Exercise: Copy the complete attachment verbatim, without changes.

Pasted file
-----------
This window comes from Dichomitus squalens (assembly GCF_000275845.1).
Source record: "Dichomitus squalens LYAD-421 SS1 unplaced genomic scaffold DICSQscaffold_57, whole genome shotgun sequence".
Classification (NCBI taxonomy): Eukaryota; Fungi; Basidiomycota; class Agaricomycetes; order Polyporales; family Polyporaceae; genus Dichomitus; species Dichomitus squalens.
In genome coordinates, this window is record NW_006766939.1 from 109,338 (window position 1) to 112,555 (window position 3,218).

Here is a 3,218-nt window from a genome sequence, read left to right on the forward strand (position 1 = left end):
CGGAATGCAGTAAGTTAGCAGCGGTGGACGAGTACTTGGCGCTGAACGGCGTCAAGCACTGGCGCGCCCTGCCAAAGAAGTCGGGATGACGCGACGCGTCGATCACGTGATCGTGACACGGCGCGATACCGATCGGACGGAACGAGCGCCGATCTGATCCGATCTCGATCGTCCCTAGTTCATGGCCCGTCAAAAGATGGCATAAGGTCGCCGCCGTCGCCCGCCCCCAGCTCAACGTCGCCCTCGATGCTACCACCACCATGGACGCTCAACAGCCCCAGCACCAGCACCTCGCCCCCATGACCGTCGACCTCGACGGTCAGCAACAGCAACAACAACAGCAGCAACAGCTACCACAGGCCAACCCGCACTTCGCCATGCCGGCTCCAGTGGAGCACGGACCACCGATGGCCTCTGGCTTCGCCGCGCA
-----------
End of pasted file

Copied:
This window comes from Dichomitus squalens (assembly GCF_000275845.1).
Source record: "Dichomitus squalens LYAD-421 SS1 unplaced genomic scaffold DICSQscaffold_57, whole genome shotgun sequence".
Classification (NCBI taxonomy): Eukaryota; Fungi; Basidiomycota; class Agaricomycetes; order Polyporales; family Polyporaceae; genus Dichomitus; species Dichomitus squalens.
In genome coordinates, this window is record NW_006766939.1 from 109,338 (window position 1) to 112,555 (window position 3,218).

Here is a 3,218-nt window from a genome sequence, read left to right on the forward strand (position 1 = left end):
CGGAATGCAGTAAGTTAGCAGCGGTGGACGAGTACTTGGCGCTGAACGGCGTCAAGCACTGGCGCGCCCTGCCAAAGAAGTCGGGATGACGCGACGCGTCGATCACGTGATCGTGACACGGCGCGATACCGATCGGACGGAACGAGCGCCGATCTGATCCGATCTCGATCGTCCCTAGTTCATGGCCCGTCAAAAGATGGCATAAGGTCGCCGCCGTCGCCCGCCCCCAGCTCAACGTCGCCCTCGATGCTACCACCACCATGGACGCTCAACAGCCCCAGCACCAGCACCTCGCCCCCATGACCGTCGACCTCGACGGTCAGCAACAGCAACAACAACAGCAGCAACAGCTACCACAGGCCAACCCGCACTTCGCCATGCCGGCTCCAGTGGAGCACGGACCACCGATGGCCTCTGGCTTCGCCGCGCA